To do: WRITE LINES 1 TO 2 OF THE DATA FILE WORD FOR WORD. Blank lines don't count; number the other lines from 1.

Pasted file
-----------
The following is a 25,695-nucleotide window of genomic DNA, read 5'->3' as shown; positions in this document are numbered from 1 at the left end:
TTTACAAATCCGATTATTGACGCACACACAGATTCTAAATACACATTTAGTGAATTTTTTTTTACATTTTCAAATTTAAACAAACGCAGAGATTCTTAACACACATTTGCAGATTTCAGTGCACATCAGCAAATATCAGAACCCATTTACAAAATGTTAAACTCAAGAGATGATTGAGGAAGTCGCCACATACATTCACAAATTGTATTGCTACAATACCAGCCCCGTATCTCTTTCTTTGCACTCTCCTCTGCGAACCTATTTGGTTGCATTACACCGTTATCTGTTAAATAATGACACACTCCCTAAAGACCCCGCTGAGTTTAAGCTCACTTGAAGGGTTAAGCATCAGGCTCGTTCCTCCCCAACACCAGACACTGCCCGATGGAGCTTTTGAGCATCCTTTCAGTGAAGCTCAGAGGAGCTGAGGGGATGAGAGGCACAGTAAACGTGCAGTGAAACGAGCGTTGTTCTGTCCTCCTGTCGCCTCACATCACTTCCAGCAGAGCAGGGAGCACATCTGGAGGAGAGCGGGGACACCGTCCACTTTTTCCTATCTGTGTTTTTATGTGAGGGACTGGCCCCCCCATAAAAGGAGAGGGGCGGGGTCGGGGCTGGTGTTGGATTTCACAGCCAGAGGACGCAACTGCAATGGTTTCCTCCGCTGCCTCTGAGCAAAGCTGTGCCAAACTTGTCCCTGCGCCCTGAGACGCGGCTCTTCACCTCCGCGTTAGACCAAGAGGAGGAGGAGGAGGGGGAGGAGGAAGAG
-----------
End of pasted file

The following is a 25,695-nucleotide window of genomic DNA, read 5'->3' as shown; positions in this document are numbered from 1 at the left end:
TTTACAAATCCGATTATTGACGCACACACAGATTCTAAATACACATTTAGTGAATTTTTTTTTACATTTTCAAATTTAAACAAACGCAGAGATTCTTAACACACATTTGCAGATTTCAGTGCACATCAGCAAATATCAGAACCCATTTACAAAATGTTAAACTCAAGAGATGATTGAGGAAGTCGCCACATACATTCACAAATTGTATTGCTACAATACCAGCCCCGTATCTCTTTCTTTGCACTCTCCTCTGCGAACCTATTTGGTTGCATTACACCGTTATCTGTTAAATAATGACACACTCCCTAAAGACCCCGCTGAGTTTAAGCTCACTTGAAGGGTTAAGCATCAGGCTCGTTCCTCCCCAACACCAGACACTGCCCGATGGAGCTTTTGAGCATCCTTTCAGTGAAGCTCAGAGGAGCTGAGGGGATGAGAGGCACAGTAAACGTGCAGTGAAACGAGCGTTGTTCTGTCCTCCTGTCGCCTCACATCACTTCCAGCAGAGCAGGGAGCACATCTGGAGGAGAGCGGGGACACCGTCCACTTTTTCCTATCTGTGTTTTTATGTGAGGGACTGGCCCCCCCATAAAAGGAGAGGGGCGGGGTCGGGGCTGGTGTTGGATTTCACAGCCAGAGGACGCAACTGCAATGGTTTCCTCCGCTGCCTCTGAGCAAAGCTGTGCCAAACTTGTCCCTGCGCCCTGAGACGCGGCTCTTCACCTCCGCGTTAGACCAAGAGGAGGAGGAGGAGGGGGAGGAGGAAGAG